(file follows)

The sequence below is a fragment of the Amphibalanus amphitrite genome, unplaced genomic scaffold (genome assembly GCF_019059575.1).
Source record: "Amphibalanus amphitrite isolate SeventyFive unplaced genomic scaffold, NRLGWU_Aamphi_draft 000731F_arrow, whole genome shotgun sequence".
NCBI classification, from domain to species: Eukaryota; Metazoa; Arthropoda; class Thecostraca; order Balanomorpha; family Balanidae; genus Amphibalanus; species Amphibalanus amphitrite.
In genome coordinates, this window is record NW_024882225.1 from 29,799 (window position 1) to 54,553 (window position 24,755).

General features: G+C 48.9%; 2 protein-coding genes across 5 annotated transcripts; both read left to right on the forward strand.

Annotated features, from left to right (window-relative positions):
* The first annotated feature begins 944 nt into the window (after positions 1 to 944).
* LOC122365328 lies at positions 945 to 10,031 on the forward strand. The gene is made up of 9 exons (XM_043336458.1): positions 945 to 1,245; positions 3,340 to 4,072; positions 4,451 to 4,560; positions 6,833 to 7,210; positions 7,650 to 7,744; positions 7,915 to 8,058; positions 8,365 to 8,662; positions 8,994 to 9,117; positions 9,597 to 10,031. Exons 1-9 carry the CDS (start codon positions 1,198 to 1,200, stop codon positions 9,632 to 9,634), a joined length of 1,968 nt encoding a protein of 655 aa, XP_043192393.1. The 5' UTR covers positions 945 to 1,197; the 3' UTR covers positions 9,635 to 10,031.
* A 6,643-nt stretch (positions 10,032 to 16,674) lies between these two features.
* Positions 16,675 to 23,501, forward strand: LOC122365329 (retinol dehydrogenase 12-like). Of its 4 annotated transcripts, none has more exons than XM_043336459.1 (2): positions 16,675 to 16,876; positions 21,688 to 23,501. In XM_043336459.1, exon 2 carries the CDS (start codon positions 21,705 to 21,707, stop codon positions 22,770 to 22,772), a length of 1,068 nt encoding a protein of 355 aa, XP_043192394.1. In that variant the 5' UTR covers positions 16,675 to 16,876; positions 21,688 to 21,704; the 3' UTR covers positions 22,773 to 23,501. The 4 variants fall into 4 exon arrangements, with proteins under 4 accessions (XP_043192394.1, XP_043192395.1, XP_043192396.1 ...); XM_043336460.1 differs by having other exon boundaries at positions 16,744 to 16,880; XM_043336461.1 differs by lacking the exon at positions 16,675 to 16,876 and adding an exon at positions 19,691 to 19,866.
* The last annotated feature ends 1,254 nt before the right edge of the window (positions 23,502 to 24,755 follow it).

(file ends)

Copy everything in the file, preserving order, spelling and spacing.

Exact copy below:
The sequence below is a fragment of the Amphibalanus amphitrite genome, unplaced genomic scaffold (genome assembly GCF_019059575.1).
Source record: "Amphibalanus amphitrite isolate SeventyFive unplaced genomic scaffold, NRLGWU_Aamphi_draft 000731F_arrow, whole genome shotgun sequence".
NCBI classification, from domain to species: Eukaryota; Metazoa; Arthropoda; class Thecostraca; order Balanomorpha; family Balanidae; genus Amphibalanus; species Amphibalanus amphitrite.
In genome coordinates, this window is record NW_024882225.1 from 29,799 (window position 1) to 54,553 (window position 24,755).

General features: G+C 48.9%; 2 protein-coding genes across 5 annotated transcripts; both read left to right on the forward strand.

Annotated features, from left to right (window-relative positions):
* The first annotated feature begins 944 nt into the window (after positions 1 to 944).
* LOC122365328 lies at positions 945 to 10,031 on the forward strand. The gene is made up of 9 exons (XM_043336458.1): positions 945 to 1,245; positions 3,340 to 4,072; positions 4,451 to 4,560; positions 6,833 to 7,210; positions 7,650 to 7,744; positions 7,915 to 8,058; positions 8,365 to 8,662; positions 8,994 to 9,117; positions 9,597 to 10,031. Exons 1-9 carry the CDS (start codon positions 1,198 to 1,200, stop codon positions 9,632 to 9,634), a joined length of 1,968 nt encoding a protein of 655 aa, XP_043192393.1. The 5' UTR covers positions 945 to 1,197; the 3' UTR covers positions 9,635 to 10,031.
* A 6,643-nt stretch (positions 10,032 to 16,674) lies between these two features.
* Positions 16,675 to 23,501, forward strand: LOC122365329 (retinol dehydrogenase 12-like). Of its 4 annotated transcripts, none has more exons than XM_043336459.1 (2): positions 16,675 to 16,876; positions 21,688 to 23,501. In XM_043336459.1, exon 2 carries the CDS (start codon positions 21,705 to 21,707, stop codon positions 22,770 to 22,772), a length of 1,068 nt encoding a protein of 355 aa, XP_043192394.1. In that variant the 5' UTR covers positions 16,675 to 16,876; positions 21,688 to 21,704; the 3' UTR covers positions 22,773 to 23,501. The 4 variants fall into 4 exon arrangements, with proteins under 4 accessions (XP_043192394.1, XP_043192395.1, XP_043192396.1 ...); XM_043336460.1 differs by having other exon boundaries at positions 16,744 to 16,880; XM_043336461.1 differs by lacking the exon at positions 16,675 to 16,876 and adding an exon at positions 19,691 to 19,866.
* The last annotated feature ends 1,254 nt before the right edge of the window (positions 23,502 to 24,755 follow it).